So, what is non-duality? Instead of approaching it from the usual perspective, let’s begin with an understanding of duality. Duality is an inherent illusion of the mind that never truly existed. It’s comparable to observing the waves in an ocean or a lake.

Due to the limitations of language and thought, we describe and discuss the waves—how they move, their speed, and other characteristics. However, in reality, the waves are not separate entities in themselves. They are simply the ocean.

They have always been part of the ocean. It is through our minds and the conventions of speech that we create a division, labeling certain patterns as waves and distinguishing one from another. This process generates the illusion of duality, where separate entities appear to exist, without recognizing the underlying unity.

Another example often cited is the Pando in Utah, a vast aspen forest. If one were to look at it and count the number of trees, they might say, “I see hundreds, if not thousands of trees; it’s a forest.”

However, scientific research reveals that it is, in fact, a single organism—an interconnected system of clones stemming from a single root structure. Conceptually, it can be visualized as a tree lying on its side with branches sprouting all around.

Although we perceive numerous individual trees with varying health conditions and external factors such as insects affecting their leaves, what is often missed is that they are all fundamentally one. They have always been one. It is only due to the limitations of language, the illusions of the mind, and our inherent ignorance that we perceive duality and the existence of separate entities. Thus, duality is nothing more than a fiction of the mind.

Non-duality, on the other hand, is the actual state of existence. It is what has always been and what we have always lived in. The experience of non-duality is not separate from our present reality.

When we discuss realization, it is not about suddenly attaining a non-dual experience of reality. Although experiences may come and go, providing glimpses of non-separation and unity with everything, such as when I once meditated in a college courtyard and felt at one with my surroundings, it does not refer to that transient state.

True realization occurs when we genuinely perceive the absence of a separate self, recognizing that there is no distinct “me.” This understanding represents a fundamental shift in our comprehension and being, rather than a mere change in perception. The world itself will continue to appear as it always has.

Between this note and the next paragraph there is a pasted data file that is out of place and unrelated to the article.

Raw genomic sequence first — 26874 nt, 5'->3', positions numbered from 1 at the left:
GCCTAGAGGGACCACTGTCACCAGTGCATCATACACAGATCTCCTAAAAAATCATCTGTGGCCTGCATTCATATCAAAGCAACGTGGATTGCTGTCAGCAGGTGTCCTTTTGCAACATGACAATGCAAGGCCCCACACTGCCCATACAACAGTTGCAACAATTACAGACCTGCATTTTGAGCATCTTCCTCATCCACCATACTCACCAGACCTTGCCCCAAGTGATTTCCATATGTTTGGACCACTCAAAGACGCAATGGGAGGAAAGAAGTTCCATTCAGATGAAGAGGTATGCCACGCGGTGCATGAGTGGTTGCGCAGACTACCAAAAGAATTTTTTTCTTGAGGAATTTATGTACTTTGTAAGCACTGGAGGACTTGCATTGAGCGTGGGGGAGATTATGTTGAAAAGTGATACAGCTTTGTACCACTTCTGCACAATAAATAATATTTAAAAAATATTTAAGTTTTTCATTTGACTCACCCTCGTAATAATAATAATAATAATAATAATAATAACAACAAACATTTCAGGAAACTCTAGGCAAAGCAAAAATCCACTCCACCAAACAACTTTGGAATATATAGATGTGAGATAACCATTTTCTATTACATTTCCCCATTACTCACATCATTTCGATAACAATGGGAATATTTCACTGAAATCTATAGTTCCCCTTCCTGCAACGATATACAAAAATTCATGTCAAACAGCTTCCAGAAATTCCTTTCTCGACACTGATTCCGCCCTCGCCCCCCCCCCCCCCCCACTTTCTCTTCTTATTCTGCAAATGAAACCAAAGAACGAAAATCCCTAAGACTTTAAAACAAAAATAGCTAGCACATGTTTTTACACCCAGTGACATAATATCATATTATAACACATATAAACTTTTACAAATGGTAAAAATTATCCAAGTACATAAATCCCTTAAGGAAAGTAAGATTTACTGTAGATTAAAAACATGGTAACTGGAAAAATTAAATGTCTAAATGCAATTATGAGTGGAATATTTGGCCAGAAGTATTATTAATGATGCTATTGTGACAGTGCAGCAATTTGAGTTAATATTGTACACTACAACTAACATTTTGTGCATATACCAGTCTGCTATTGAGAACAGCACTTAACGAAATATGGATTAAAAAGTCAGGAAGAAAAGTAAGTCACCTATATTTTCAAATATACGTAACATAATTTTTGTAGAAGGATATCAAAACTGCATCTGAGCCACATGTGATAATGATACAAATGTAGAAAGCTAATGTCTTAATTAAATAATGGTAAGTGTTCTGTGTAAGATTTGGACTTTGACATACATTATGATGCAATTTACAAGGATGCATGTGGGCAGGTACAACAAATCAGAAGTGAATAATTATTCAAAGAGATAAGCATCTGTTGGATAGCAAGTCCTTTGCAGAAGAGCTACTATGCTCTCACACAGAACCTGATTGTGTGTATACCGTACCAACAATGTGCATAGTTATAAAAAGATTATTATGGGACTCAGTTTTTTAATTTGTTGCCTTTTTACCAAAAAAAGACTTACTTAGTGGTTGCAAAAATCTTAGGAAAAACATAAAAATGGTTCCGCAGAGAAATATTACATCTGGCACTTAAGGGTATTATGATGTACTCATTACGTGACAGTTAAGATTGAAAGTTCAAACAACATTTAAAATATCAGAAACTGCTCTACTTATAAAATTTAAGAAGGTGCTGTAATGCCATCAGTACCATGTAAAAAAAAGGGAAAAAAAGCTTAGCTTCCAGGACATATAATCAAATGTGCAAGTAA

We will still possess this localized body-mind with localized actions and a localized sense of awareness. However, the understanding arises that we are not truly separate from anything else. We are part of the continuous fabric of existence.

As Alan Watts suggested, we are not just an isolated entity emerging after the Big Bang in the vast expanse of space and time. In reality, we are the entire unfolding of the universe, inseparable from it. We are not some insignificant fragment detached from the whole. Therefore, non-duality reveals that there is no “otherness” or inherent separateness.

Unfortunately, when non-duality is often discussed, it is sometimes hinted that it is distinct from what already exists. However, what already exists is inherently non-dual. Duality itself is the illusion, the mirage created within our own minds. Once we see through the veils of the mind and dispel ignorance, we deeply and undeniably realize that there is no separation.

There is no individual “me.” There is only what-is. Non-duality encompasses everything and nothing simultaneously. It is neither this nor that, making it challenging to describe, but it represents the fundamental truth of non-otherness and non-separation.

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